With six degrees of freedom, the station automatically moves the chip beneath the fiber array and measures the output of light flowing from a laser through the fibers into the on-chip integrated sensors and then flowing out through another set of fibers into a photodetector. When the light output is at a maximum, the station stops.

While making its alignment, the setup also creates a 3D map of the fiber-to-chip connection’s coupling efficiency, which characterizes the quality of the connection. If it’s good enough, the researchers can activate a mini-syringe filled with special epoxy to bond the fibers into place. The station can even continue to adjust the chip’s optimal position in relation to the fiber array during UV light-assisted or thermal curing of the epoxy.

Automating the packaging process also ensures that the fiber-to-chip bonds are consistent and reproducible, eliminating the random fiber misalignment errors that had occurred in the previous setup.

Before this new system, the team had to use a positioning stage that allowed only a manual fiber-array alignment, a painstaking process.

“It takes something that used to take an hour and turns it into 30 seconds,” Ahmed says. “And it could go even faster than that.”

And in research and development, speed matters.

“With our new setup, we’re no longer delayed with tedious and time-consuming fiber-to-chip bonding,” says Klimov. “Our developed packaging system is not only consistent with the best photonics industry manufacturing standards, but also opens doors for more applications and fundamental research, creating a bridge between industry and academia.”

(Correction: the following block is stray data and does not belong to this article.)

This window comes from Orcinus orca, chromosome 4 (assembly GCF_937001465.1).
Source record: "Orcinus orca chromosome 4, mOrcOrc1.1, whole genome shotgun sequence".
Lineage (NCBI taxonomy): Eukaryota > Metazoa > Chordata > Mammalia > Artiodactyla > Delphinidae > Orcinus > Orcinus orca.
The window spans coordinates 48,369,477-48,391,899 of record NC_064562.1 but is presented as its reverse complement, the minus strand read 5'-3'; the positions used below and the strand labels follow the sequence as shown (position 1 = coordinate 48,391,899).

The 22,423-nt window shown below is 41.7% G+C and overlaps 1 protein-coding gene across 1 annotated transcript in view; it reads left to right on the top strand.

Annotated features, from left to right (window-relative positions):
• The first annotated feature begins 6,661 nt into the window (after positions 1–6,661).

In addition to sharing their station with other groups at NIST working with photonics devices, the PML team hopes to use this time-saving setup to begin exploring other types of chip-based sensors, for vacuum pressure, humidity, and chemical gas detection.


A demonstration of the new testing and packaging station. First (not shown), a researcher roughly aligns the chip with an array of optical fibers. Then, the researcher presses “start” in the program interface. The station moves the chip beneath the fiber array (this motion is visible in close-ups of the monitor starting at 0:20). A gray window labeled “V” (for voltage) shows, in real time, the output of light flowing from the fibers through the on-chip integrated sensors and into a photodetector. Within seconds, the station finds the optimal connection and stops moving. The rainbow-colored graph on the monitor at left is a 3D map of the coupling efficiency between an optical fiber and a chip.

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About The Author

Nikolai Klimov’s picture

Nikolai Klimov

Nikolai Klimov is an assistant research scientist at the National Institute of Standards and Technology (NIST)/Joint Quantum Institute, University of Maryland. Klimov is a Ph.D.-level scientist with 15 years research experience in experimental condensed matter physics with emphasis on physics and fabrication of semiconductor devices and structures, and low-dimensional systems.